Bush Not Seeking "Graceful Exit" From Iraq
At the hastily arranged and rearranged summit in Amman, Jordan President Bush "reassured" Iraqi Prime Minister Nouri al-Maliki that Washington D.C. did not seek a "graceful exit" from Iraq but would like to speed up the turnover of security to the Iraqi's.
The meeting comes shortly after the "civil war" debate has reignited and amid a leaked memo which expresses the lack of faith in Maliki's abilities to handle situation. It's like the puppet master scolding the marionette.
Meanwhile, The Iraq Study Group, the 10-member, bipartisan panel tasked with studying the United States policy in Iraq will release its recommendations on Dec. 6.
Reuters is reporting that The Iraq Study group "has decided to recommend that the U.S. military transition from a combat role to a support role in Iraq." While The New York Times is reporting that "15 Brigades Would Gradually Stand Down Under Plan"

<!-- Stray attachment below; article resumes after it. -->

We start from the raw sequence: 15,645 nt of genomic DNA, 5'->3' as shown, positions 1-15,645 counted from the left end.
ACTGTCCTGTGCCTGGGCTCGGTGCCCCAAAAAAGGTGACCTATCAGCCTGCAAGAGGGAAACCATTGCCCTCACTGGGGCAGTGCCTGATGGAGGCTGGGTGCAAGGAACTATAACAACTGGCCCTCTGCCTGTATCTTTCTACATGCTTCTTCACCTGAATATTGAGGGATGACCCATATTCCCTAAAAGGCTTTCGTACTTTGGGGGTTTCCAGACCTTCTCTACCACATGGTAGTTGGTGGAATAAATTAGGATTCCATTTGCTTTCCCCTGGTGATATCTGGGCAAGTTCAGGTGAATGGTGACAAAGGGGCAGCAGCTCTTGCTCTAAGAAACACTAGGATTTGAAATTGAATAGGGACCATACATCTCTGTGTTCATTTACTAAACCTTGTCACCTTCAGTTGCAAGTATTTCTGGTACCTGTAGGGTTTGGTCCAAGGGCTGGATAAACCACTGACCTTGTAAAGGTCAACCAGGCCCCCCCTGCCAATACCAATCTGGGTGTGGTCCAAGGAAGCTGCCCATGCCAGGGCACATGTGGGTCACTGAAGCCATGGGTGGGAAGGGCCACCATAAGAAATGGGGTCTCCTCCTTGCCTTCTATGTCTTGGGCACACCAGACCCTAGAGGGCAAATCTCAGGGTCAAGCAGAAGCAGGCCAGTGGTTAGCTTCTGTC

While the idea of a bipartisan The Iraq Study Group seems pleasant in theory the truth in the matter is that no member of the panel has any experience or expertise in middle eastern affairs.
Each member of the panel has experience in their own respective fields, unfortunately none of those respective fields directly relates to knowledge of warfare in the middle east or culture in the middle east.
It is unlikely the panels suggestions will in any way alter the decisions the President makes so I am not even going to allow myself to get excited at any kind of prospect of change because I simply do not see it happening any time soon.